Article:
Did you know that Billions of dollars are left unclaimed?


Yes, Billions! In fact, anywhere from 5 to 10 billion is left unclaimed. That is a pretty startling amount.


Corporate matching funds are funds set aside by a corporation to match gifts made by the corporation’s employees to nonprofit organizations. If the funds are not claimed, they stay in the corporation’s bank account. Any given year billions of dollars that corporations have budgeted to give to charities does not get distributed.


What is the Problem?

The process looks like this:

1) The employee makes a charitable gift to a nonprofit.

2) The employee fills out a form provided by the employer (usually the HR department).

3) The corporation sends a check to the nonprofit that matches the charitable gift made by the employee.


The problem is the employee does not do the paperwork. They may not even know there is a corporate matching gift program, let alone paperwork to fill out.


There are solutions. The onus really falls on the nonprofit to continually educate its donors regarding what corporate matching gifts are, how they work, and what the employee needs to do. This educational process has to be addressed on a regular basis through the nonprofit’s newsletter and on the nonprofit website.


Before sending out an appeal, remind donors of the importance of corporate matching gifts and how they work. Then, put a PS at the close of the appeal with a short reminder.

At the end of an appeal or campaign, let donors know how much money was raised by corporate matching gifts and which corporations made contributions. This helps the donor see the impact of corporate matching gifts. They will also feel good when they see their employer on the list. It will help encourage other donors to participate the next time.


Because some corporations allow up to a year after the employee makes the gift to do the match, there is often adequate time to capture the matching gift.


Help from the Outside

There are companies that can help facilitate some of the process. Examples are HEPdata and Double the Donation. This is not an endorsement, but hopefully will help you do your research. Once you have a process in place, it will run smoothly. Like any program the difficulty is getting started. Occasionally you may need to tweak it, but first, you need to start a matching gift program at your organization.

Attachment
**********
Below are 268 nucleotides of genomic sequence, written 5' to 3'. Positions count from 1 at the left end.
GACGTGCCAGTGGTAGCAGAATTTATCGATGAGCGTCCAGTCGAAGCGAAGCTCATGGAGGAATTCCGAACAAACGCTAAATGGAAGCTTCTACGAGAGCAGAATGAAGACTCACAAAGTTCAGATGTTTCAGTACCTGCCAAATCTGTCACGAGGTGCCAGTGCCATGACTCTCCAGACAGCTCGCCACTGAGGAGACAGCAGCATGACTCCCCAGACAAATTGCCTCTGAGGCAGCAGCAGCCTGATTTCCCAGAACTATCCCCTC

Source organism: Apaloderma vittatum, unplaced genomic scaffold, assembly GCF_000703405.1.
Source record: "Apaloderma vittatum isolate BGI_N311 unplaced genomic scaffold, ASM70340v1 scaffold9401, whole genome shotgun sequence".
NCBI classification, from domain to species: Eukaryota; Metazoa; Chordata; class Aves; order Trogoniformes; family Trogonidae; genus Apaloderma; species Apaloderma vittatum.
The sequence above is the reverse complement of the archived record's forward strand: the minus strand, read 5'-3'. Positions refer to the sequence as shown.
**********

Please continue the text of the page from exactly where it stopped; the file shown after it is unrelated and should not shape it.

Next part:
Some corporations even match gifts made by retirees. Other corporations will match employee volunteer hours. The best place to start is to research major companies within your community. Sometimes the company may be a subsidiary of a much larger company. A little homework will make a big difference. The internet makes the process much easier.


Although a little old-fashioned, calling the company and asking if they have a matching gift program could open other giving opportunities such as a corporate grant or an event sponsorship. Having a conversation can be invaluable.


Pandemic, Recession, Inflation Oh My!

Even under dire circumstances, corporations continue to give corporate matching gifts. They have set aside this money to support those charities their employees believe are important. The corporation is supporting the values of its employees.


This also takes some heat off the corporation. Rather than determining where the corporation’s charitable dollars are being given, the corporation lets their employees guide that decision.


Corporate matching gifts are one method to secure corporate gifts. The next blog will discuss other corporate pockets of giving.


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